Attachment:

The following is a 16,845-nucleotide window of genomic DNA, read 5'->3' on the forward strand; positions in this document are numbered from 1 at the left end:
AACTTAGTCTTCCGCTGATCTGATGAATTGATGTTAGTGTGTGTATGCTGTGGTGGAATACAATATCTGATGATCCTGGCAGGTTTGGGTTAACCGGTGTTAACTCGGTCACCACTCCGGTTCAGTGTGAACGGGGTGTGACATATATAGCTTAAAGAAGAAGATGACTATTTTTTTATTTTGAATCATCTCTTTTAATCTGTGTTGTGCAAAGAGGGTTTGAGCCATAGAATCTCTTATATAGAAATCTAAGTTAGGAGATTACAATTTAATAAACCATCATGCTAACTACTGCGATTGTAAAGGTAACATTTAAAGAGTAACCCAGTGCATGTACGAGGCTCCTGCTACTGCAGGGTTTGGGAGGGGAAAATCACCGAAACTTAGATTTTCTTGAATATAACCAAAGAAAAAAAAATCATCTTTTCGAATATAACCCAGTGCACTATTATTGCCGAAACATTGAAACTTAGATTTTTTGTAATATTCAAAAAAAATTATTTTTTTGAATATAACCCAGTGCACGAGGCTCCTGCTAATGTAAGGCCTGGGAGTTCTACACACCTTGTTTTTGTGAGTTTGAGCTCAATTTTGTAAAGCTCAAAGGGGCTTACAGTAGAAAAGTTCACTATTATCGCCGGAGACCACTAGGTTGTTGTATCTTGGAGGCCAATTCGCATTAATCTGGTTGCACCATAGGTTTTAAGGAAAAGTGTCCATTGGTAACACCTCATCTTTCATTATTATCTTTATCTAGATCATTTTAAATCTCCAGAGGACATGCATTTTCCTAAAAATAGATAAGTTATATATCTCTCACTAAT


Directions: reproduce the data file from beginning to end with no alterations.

The following is a 16,845-nucleotide window of genomic DNA, read 5'->3' on the forward strand; positions in this document are numbered from 1 at the left end:
AACTTAGTCTTCCGCTGATCTGATGAATTGATGTTAGTGTGTGTATGCTGTGGTGGAATACAATATCTGATGATCCTGGCAGGTTTGGGTTAACCGGTGTTAACTCGGTCACCACTCCGGTTCAGTGTGAACGGGGTGTGACATATATAGCTTAAAGAAGAAGATGACTATTTTTTTATTTTGAATCATCTCTTTTAATCTGTGTTGTGCAAAGAGGGTTTGAGCCATAGAATCTCTTATATAGAAATCTAAGTTAGGAGATTACAATTTAATAAACCATCATGCTAACTACTGCGATTGTAAAGGTAACATTTAAAGAGTAACCCAGTGCATGTACGAGGCTCCTGCTACTGCAGGGTTTGGGAGGGGAAAATCACCGAAACTTAGATTTTCTTGAATATAACCAAAGAAAAAAAAATCATCTTTTCGAATATAACCCAGTGCACTATTATTGCCGAAACATTGAAACTTAGATTTTTTGTAATATTCAAAAAAAATTATTTTTTTGAATATAACCCAGTGCACGAGGCTCCTGCTAATGTAAGGCCTGGGAGTTCTACACACCTTGTTTTTGTGAGTTTGAGCTCAATTTTGTAAAGCTCAAAGGGGCTTACAGTAGAAAAGTTCACTATTATCGCCGGAGACCACTAGGTTGTTGTATCTTGGAGGCCAATTCGCATTAATCTGGTTGCACCATAGGTTTTAAGGAAAAGTGTCCATTGGTAACACCTCATCTTTCATTATTATCTTTATCTAGATCATTTTAAATCTCCAGAGGACATGCATTTTCCTAAAAATAGATAAGTTATATATCTCTCACTAAT